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By Ana Ramos, PhD.

Our industry is pushed by innovation in a similar way that evolution pushes nature. Companies need to stay on top of their products and technologies to stay competitive within their industry. Survival of the techiest, if you will.

Innovative technologies and products do not necessarily need to come out of a lab the likes of NASA. We do what we can with what is available to us. As an example, the CEO of Genecis, one of my favourite startups in Toronto, tells the story about how her company’s technology started out using rice cookers as bioreactors! And they have developed one of the most innovative technologies out there, turning organic waste into bioplastics.

Now, I once heard a very wise man say: “advice is welcome when it comes with the means to achieve it. Otherwise it is not so different than complaining”. So let me support this motion by providing information about one of the largest incentive programs the Government of Canada offers to foster innovation: the Scientific Research & Experimental Development (SR&ED) program, or “SHRED”.

The Scientific Research & Experimental Development (SR&ED) program

The SR&ED program exists to foster innovation. This program rewards for-profit companies in Canada that are performing work to advance our scientific and technological knowledge, distributing over 3 billion dollars each year. Through the SR&ED program, a company can obtain the following benefits on eligible work:

  • Approximately 65% of dedicated salaries and wages,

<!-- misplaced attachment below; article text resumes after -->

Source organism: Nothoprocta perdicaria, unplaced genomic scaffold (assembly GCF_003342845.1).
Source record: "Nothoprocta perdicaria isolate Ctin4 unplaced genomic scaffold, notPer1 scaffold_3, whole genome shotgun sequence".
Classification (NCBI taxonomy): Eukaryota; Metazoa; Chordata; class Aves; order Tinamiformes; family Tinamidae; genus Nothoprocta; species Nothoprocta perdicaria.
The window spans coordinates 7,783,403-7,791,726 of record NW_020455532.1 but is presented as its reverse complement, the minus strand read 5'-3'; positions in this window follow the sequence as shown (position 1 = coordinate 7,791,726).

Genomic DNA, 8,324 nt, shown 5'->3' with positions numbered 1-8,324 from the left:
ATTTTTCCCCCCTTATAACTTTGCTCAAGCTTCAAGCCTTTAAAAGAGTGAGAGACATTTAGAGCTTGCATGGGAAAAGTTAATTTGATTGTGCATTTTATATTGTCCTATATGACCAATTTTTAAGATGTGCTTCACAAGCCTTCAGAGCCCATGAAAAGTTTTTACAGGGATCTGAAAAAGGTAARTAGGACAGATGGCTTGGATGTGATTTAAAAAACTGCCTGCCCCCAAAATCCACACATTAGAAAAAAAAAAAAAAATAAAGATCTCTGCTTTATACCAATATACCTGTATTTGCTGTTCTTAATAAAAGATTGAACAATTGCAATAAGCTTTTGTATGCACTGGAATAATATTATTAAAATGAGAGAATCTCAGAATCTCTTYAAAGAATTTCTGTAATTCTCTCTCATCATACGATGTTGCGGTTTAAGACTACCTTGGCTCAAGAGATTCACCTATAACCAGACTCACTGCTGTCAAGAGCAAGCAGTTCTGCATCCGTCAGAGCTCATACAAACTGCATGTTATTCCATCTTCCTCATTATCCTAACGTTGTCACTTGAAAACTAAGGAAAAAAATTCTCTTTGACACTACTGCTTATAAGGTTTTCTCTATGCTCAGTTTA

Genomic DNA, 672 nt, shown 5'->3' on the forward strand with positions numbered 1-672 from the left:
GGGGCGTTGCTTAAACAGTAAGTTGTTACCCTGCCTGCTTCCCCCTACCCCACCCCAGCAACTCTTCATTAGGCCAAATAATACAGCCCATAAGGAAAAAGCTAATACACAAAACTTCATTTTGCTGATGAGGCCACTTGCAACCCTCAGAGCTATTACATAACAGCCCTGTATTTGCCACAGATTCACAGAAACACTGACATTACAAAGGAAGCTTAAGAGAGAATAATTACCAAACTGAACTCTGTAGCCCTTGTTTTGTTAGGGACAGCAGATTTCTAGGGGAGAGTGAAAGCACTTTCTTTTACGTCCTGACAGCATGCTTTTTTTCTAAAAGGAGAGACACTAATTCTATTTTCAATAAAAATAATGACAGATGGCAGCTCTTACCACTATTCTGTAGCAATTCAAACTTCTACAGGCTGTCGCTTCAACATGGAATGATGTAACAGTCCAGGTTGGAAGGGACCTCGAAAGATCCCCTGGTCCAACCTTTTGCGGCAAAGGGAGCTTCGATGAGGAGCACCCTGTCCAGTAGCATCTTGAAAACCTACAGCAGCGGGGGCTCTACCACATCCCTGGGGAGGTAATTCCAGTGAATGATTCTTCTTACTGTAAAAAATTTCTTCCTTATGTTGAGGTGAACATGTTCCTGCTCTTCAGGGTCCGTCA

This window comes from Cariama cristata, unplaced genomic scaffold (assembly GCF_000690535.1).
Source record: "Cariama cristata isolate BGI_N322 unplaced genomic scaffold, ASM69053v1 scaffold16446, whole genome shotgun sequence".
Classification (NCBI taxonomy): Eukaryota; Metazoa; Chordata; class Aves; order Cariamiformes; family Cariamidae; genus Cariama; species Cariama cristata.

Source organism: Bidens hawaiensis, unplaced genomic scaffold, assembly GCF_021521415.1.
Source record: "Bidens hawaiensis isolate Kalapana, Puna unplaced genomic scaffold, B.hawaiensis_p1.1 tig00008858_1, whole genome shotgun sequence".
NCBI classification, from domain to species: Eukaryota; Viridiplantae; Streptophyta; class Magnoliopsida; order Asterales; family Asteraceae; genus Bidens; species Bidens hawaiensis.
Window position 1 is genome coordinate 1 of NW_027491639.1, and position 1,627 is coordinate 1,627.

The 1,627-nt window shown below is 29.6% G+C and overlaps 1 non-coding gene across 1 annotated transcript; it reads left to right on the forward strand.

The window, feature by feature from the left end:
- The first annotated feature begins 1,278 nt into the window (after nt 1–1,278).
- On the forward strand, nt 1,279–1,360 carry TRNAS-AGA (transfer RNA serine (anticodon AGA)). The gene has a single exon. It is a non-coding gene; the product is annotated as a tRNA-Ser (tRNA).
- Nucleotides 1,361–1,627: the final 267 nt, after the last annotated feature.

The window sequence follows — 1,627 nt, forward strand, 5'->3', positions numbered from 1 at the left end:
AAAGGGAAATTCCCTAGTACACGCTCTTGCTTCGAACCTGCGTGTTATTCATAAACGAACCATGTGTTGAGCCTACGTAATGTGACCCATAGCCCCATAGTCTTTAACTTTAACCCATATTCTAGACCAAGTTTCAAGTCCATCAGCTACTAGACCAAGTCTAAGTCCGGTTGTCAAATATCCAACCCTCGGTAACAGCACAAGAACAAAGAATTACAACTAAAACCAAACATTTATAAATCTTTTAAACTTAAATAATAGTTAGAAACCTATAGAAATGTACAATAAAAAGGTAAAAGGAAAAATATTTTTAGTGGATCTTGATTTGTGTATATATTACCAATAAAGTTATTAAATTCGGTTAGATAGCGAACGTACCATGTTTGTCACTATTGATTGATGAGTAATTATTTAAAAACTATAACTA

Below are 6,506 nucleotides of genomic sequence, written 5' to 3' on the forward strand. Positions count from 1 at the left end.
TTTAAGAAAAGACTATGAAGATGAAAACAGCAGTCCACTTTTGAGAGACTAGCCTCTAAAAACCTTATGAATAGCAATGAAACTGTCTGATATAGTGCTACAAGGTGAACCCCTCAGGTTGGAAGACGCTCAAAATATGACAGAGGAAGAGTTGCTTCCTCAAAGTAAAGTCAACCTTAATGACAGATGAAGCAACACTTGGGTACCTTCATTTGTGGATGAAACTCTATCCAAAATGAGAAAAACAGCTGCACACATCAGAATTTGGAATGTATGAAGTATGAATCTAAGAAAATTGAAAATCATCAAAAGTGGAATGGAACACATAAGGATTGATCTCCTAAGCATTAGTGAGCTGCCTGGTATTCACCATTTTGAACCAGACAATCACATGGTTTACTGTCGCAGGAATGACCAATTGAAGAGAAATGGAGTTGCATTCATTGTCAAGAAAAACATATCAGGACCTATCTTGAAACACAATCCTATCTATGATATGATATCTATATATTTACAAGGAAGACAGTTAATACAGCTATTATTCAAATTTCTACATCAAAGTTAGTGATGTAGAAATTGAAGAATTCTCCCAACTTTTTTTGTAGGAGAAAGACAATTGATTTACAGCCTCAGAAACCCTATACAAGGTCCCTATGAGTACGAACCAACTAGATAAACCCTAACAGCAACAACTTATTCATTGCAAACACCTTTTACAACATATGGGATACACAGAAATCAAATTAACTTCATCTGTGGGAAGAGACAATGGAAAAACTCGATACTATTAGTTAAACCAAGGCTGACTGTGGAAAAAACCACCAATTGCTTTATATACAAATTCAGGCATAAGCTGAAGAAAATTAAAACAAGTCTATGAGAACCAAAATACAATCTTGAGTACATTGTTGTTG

• Over 30% of sub-contractors’ fees, and
  • About 45% of fees incurred on wasted materials, prototypes, consumables, etc.

The SR&ED program is administered by the Canada Revenue Agency (CRA), so the benefit that can be obtained by a company performing SR&ED eligible work is linked to their corporate tax return. Therefore, the company could see these benefits in the form of a tax credit or as a cash refund.

Yes, you can opt for a cash refund of your SR&ED-related expenses. Cha-ching!

But first, let’s get something straight… The SR&ED program is a reimbursement of eligible expenses, not a grant. The main difference relies on the nature of the benefit: if the company is conducting eligible work, the company is legally entitled to that money. It is not a competition for money; it’s reclaiming the money that you are legally entitled to.

So who can apply to this program? Any company conducting basic research applied research or is conducting experimental development to develop or improve a product could very well be performing SR&ED-eligible work. To determine if your company is conducting an SR&ED project, there are three main eligibility criteria to be met:

  1. An SR&ED project seeks to solve a scientific or technological uncertainty
  2. The uncertainty faced in the SR&ED project is addressed through a systematic investigation or search
  3. Advancement of scientific knowledge or technological advancement result from the SR&ED project

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